Canada's management system considers both science and Aboriginal traditional knowledge
OTTAWA, June 10, 2015 /CNW/ - On June 11-12, the Honourable Leona Aglukkaq, Minister of the Environment, Minister of the Canadian Northern Economic Development Agency and Minister for the Arctic Council, along with Canadian Inuit representatives will meet with their United States counterparts and major non-governmental organizations in Shepherdstown, West Virginia.
Minister Aglukkaq will discuss the essential role that the polar bear hunt plays in preserving the traditional way of life in Aboriginal communities across Canada's North. These discussions will increase understanding of Canada's robust management system that brings together both Aboriginal traditional knowledge and science to support decision-making for the management and conservation of polar bears.
Canada and the United States believe that convening stakeholders to discuss polar bear conservation will help foster a better understanding of the stringent environmental practices in place to manage the species while promoting constructive engagement among stakeholders.
- Canada has a robust management system in place for the polar bear that is founded on the land claims agreements and engagement with Inuit communities. The system considers both science and Aboriginal traditional knowledge, thus ensuring a high level of support from all stakeholders, and, importantly, from people living among polar bears in the north.
- Our careful management and strong commitment to monitoring are reflected in the status of Canadian polar bear subpopulations.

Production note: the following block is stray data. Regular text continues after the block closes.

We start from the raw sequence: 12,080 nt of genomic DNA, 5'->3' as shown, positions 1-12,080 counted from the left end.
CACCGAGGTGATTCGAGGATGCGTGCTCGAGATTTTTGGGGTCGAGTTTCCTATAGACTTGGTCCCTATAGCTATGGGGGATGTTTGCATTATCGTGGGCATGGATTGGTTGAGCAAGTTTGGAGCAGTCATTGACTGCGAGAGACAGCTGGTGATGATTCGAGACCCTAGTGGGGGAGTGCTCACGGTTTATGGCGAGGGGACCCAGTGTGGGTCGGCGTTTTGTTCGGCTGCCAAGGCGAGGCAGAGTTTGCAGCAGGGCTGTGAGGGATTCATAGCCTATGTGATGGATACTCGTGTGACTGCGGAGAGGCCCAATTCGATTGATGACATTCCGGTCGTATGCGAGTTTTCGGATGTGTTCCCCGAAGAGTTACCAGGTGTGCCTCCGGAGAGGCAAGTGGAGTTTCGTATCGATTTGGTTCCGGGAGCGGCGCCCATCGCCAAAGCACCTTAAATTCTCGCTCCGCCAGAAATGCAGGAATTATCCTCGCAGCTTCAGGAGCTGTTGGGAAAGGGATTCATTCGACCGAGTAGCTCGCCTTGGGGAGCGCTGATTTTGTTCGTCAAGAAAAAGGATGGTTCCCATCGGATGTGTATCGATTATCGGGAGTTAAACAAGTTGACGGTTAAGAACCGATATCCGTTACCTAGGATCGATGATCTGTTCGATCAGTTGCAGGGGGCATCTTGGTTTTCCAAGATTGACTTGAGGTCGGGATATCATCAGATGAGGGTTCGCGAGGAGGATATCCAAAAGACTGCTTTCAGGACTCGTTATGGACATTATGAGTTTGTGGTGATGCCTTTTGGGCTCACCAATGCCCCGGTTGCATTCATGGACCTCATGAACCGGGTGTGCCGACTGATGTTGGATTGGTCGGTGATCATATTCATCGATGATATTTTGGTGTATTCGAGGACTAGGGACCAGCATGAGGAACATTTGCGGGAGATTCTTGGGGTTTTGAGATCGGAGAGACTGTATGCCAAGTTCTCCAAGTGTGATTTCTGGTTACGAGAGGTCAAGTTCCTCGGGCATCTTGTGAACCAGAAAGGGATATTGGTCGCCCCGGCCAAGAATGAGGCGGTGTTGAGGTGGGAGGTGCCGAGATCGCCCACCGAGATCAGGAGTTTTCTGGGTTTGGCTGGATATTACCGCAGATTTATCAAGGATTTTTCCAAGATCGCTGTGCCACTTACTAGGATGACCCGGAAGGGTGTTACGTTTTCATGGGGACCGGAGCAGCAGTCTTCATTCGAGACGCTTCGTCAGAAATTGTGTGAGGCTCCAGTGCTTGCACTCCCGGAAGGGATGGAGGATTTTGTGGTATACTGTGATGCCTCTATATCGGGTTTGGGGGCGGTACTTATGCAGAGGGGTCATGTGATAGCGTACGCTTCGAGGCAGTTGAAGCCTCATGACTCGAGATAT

- According to the latest science and Aboriginal traditional knowledge, most Canadian polar bear subpopulations are considered to be likely stable, stable, or increasing.
- Over the past five years, governments and other organizations in Canada have collectively invested over $9 million in polar bear monitoring.
- Under the 1973 international Agreement on the Conservation of Polar Bears, Canada continues to cooperate with other circumpolar nations, including the United States, in the exchange of scientific and other information on the status and management of this highly important, and culturally significant, Arctic mammal.
"As an Inuk who was raised in the Canadian Arctic, I am proud that Canada's world class polar bear management system takes into consideration both science and Aboriginal traditional knowledge. Aboriginal people have a unique understanding of the environment, having lived off the land for thousands of years, so ensuring our voice is heard only improves our management of the species. I am thankful to our American hosts and hope this week's meetings will advance international awareness of the importance of traditional knowledge and Canada's commitment to the protection of the polar bear."
– The Honourable Leona Aglukkaq, Minister of the Environment, Minister of the Canadian Northern Economic Development Agency and Minister for the Arctic Council
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SOURCE Environment Canada
For further information: Contacts: Ted Laking, Director of Communications, Office of the Minister of the Environment, 819-997-1441; Media Relations, Environment Canada, 819-934-8008